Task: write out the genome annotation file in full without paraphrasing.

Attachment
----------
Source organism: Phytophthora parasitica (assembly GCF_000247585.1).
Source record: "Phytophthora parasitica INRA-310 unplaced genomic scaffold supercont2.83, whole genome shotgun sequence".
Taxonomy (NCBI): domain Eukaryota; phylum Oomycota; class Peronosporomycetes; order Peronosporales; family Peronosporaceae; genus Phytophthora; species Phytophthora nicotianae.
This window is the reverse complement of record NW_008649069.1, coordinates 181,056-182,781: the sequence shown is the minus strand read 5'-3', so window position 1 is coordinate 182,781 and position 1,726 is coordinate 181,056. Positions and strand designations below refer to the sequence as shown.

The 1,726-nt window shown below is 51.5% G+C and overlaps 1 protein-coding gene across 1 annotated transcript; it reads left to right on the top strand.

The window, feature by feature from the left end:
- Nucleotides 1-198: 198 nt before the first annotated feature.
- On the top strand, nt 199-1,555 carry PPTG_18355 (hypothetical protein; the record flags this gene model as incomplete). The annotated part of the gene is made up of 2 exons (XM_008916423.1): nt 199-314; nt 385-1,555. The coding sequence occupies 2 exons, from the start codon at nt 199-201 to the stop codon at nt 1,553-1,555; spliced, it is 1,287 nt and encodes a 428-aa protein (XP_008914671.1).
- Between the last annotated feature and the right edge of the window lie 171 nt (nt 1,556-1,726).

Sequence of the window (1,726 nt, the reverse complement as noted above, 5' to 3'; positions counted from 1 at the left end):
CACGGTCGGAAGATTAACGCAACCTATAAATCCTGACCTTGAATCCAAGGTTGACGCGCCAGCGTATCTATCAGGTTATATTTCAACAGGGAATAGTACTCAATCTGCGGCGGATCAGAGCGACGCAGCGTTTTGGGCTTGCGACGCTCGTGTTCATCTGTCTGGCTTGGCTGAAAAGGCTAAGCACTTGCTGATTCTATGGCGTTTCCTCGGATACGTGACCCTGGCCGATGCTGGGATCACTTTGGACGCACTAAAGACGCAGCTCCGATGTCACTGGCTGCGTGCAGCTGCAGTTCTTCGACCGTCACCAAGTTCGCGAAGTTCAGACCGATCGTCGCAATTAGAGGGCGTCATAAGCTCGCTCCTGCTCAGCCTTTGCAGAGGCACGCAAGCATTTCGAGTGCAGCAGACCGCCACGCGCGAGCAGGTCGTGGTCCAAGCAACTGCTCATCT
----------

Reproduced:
Source organism: Phytophthora parasitica (assembly GCF_000247585.1).
Source record: "Phytophthora parasitica INRA-310 unplaced genomic scaffold supercont2.83, whole genome shotgun sequence".
Taxonomy (NCBI): domain Eukaryota; phylum Oomycota; class Peronosporomycetes; order Peronosporales; family Peronosporaceae; genus Phytophthora; species Phytophthora nicotianae.
This window is the reverse complement of record NW_008649069.1, coordinates 181,056-182,781: the sequence shown is the minus strand read 5'-3', so window position 1 is coordinate 182,781 and position 1,726 is coordinate 181,056. Positions and strand designations below refer to the sequence as shown.

The 1,726-nt window shown below is 51.5% G+C and overlaps 1 protein-coding gene across 1 annotated transcript; it reads left to right on the top strand.

The window, feature by feature from the left end:
- Nucleotides 1-198: 198 nt before the first annotated feature.
- On the top strand, nt 199-1,555 carry PPTG_18355 (hypothetical protein; the record flags this gene model as incomplete). The annotated part of the gene is made up of 2 exons (XM_008916423.1): nt 199-314; nt 385-1,555. The coding sequence occupies 2 exons, from the start codon at nt 199-201 to the stop codon at nt 1,553-1,555; spliced, it is 1,287 nt and encodes a 428-aa protein (XP_008914671.1).
- Between the last annotated feature and the right edge of the window lie 171 nt (nt 1,556-1,726).

Sequence of the window (1,726 nt, the reverse complement as noted above, 5' to 3'; positions counted from 1 at the left end):
CACGGTCGGAAGATTAACGCAACCTATAAATCCTGACCTTGAATCCAAGGTTGACGCGCCAGCGTATCTATCAGGTTATATTTCAACAGGGAATAGTACTCAATCTGCGGCGGATCAGAGCGACGCAGCGTTTTGGGCTTGCGACGCTCGTGTTCATCTGTCTGGCTTGGCTGAAAAGGCTAAGCACTTGCTGATTCTATGGCGTTTCCTCGGATACGTGACCCTGGCCGATGCTGGGATCACTTTGGACGCACTAAAGACGCAGCTCCGATGTCACTGGCTGCGTGCAGCTGCAGTTCTTCGACCGTCACCAAGTTCGCGAAGTTCAGACCGATCGTCGCAATTAGAGGGCGTCATAAGCTCGCTCCTGCTCAGCCTTTGCAGAGGCACGCAAGCATTTCGAGTGCAGCAGACCGCCACGCGCGAGCAGGTCGTGGTCCAAGCAACTGCTCATCT